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Purple triangle

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Purple triangle

The purple triangle was a concentration camp badge used by the Nazis to identify Jehovah's Witnesses in Nazi Germany. The purple triangle was introduced in July 1936 with other concentration camps such as those of Dachau and Buchenwald following in 1937 and 1938.[1] In the winter of 1935–36, before the onset of the war, Jehovah’s Witnesses have been reported to make up 20–40% of the prisoners in concentration camps.[2] Although Jehovah's Witnesses made up the vast majority of those wearing the purple triangle (over 99%), a few members of other small pacifist religious groups were also included.[3][4][5]


Jehovah's Witnesses came into conflict with the Nazi regime because they refused to use the Hitler salute, which conflicted with their beliefs. Because refusing to use the Hitler salute was considered a crime, they were arrested, and their children attending school were expelled, detained and separated from their families. When Germany made military enlistment mandatory, they were persecuted because they refused to bear arms. Being politically neutral, they also refused to vote in the elections.[6]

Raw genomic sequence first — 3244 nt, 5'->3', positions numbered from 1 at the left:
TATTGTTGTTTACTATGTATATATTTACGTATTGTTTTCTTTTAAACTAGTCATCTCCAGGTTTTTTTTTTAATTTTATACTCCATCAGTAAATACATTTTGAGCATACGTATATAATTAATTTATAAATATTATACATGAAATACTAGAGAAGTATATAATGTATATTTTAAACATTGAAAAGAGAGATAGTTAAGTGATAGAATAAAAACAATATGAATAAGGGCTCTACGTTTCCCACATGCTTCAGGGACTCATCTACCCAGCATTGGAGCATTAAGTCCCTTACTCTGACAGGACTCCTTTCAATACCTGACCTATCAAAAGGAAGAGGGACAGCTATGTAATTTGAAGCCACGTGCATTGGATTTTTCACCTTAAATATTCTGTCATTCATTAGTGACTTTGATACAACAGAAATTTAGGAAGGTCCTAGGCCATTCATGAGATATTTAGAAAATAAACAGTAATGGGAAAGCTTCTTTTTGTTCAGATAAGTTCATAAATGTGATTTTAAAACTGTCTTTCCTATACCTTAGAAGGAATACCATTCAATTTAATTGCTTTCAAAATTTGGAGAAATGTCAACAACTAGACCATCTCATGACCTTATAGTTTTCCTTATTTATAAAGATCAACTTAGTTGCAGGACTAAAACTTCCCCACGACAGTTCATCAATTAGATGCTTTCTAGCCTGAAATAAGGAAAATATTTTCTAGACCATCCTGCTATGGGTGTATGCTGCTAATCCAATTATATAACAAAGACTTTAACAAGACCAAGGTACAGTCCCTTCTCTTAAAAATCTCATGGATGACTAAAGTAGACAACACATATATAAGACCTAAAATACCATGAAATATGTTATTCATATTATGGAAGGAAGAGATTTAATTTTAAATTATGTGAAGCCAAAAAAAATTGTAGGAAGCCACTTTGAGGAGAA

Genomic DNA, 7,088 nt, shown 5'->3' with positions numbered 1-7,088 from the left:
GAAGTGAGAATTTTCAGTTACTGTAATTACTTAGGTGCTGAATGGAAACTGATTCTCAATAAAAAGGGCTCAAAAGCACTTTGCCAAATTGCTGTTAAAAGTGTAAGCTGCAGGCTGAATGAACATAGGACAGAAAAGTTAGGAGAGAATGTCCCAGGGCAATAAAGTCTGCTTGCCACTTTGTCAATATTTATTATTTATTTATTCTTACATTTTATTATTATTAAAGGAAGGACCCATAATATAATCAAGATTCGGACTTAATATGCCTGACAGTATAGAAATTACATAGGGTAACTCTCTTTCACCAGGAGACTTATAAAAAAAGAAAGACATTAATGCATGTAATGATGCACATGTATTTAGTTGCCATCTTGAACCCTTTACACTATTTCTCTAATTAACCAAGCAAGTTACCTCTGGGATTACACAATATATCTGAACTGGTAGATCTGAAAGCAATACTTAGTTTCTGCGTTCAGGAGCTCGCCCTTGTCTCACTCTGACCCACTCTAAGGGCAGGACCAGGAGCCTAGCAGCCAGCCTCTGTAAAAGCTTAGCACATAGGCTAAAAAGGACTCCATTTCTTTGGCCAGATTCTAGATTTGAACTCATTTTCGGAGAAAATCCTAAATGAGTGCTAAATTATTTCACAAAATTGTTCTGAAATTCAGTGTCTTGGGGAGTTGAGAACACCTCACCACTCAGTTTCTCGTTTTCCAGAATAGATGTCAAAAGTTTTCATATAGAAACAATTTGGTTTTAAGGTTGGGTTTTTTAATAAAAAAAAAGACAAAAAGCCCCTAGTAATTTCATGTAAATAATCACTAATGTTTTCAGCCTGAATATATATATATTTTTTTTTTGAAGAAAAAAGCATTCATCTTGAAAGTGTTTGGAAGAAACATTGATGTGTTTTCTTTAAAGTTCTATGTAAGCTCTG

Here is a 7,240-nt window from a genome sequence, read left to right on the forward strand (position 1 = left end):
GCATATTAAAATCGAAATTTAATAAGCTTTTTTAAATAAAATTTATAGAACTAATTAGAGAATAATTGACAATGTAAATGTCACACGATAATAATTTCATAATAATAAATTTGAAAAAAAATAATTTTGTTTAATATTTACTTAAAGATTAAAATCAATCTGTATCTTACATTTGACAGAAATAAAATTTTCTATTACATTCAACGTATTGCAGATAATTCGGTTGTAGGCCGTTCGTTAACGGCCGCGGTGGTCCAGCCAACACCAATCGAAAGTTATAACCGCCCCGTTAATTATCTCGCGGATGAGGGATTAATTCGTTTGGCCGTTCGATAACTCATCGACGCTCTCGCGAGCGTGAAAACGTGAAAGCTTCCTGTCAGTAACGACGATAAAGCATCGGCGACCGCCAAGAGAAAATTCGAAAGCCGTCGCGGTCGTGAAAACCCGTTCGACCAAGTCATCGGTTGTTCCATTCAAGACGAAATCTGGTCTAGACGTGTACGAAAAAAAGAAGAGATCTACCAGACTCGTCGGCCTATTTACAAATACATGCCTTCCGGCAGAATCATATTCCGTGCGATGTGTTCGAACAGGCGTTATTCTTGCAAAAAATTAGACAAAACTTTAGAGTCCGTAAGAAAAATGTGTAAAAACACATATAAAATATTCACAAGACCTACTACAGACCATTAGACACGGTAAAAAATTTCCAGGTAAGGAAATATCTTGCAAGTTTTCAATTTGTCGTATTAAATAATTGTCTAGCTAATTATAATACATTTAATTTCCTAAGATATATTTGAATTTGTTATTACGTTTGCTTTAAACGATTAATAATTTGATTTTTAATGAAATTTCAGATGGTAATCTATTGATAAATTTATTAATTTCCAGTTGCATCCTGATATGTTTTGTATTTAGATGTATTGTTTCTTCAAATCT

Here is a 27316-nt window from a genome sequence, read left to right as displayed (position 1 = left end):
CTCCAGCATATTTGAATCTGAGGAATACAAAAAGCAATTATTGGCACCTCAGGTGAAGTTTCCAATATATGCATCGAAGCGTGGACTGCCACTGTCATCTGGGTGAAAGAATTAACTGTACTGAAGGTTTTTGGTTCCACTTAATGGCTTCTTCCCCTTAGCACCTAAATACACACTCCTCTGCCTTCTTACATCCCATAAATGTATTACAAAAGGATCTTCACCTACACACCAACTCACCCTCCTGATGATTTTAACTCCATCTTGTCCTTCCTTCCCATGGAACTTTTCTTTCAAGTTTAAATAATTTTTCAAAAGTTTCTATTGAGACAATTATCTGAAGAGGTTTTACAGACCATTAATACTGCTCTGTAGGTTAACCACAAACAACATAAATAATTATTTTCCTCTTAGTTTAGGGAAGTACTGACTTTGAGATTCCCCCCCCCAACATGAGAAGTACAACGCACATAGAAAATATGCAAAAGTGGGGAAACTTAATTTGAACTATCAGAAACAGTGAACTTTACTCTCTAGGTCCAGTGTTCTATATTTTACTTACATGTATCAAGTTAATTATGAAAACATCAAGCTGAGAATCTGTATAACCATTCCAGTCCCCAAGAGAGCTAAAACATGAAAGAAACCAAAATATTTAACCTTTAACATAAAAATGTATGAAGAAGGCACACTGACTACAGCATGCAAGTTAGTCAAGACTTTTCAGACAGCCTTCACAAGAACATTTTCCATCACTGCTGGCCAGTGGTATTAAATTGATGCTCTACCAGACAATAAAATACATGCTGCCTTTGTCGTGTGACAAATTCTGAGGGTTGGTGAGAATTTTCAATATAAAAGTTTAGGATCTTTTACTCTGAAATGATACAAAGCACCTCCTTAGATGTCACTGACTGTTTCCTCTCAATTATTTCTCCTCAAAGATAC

Based on the Nuremberg Laws, those who were also classified as ethnic Jews wore a badge comprising a purple triangle superimposed on a yellow triangle.

See also[edit]


  1. ^ Eberle, A. (2005) 'Hiiftlingskategorien und Kennzeichen', in Benz and Distel, 2005a, pp. 91-109.
  2. ^ Johannes S. Wrobel, Jehovah's Witnesses in National Socialist Concentration Camps, 1933–45, Religion, State & Society, Vol. 34, No. 2, June 2006, pp. 89–125 ”…although overall figures remain unavoidably imprecise, the number of Jehovah’s Witnesses in the concentration camps in the winter of 1935–36 probably ranged from about 600 (20 per cent) to 1000 (40 per cent).”
  3. ^ Memorial and Museum AUSCHWITZ-BIRKENAU. "Categories of Prisoners - Jehovah's Witnesses". Retrieved 15 February 2019.
  4. ^ "Knocking | Jehovah's Witnesses | Independent Lens". PBS. Retrieved 2022-01-31.
  5. ^ "Holocaust Revealed". Holocaust Revealed. Archived from the original on 2012-12-03. Retrieved 2012-12-29.
  6. ^ King, Christine. "Leadership Lessons from History: Jehovah's Witnesses." The International Journal of Leadership in Public Services 7, no. 2 (2011): 178–185. doi:10.1108/17479881111160168.

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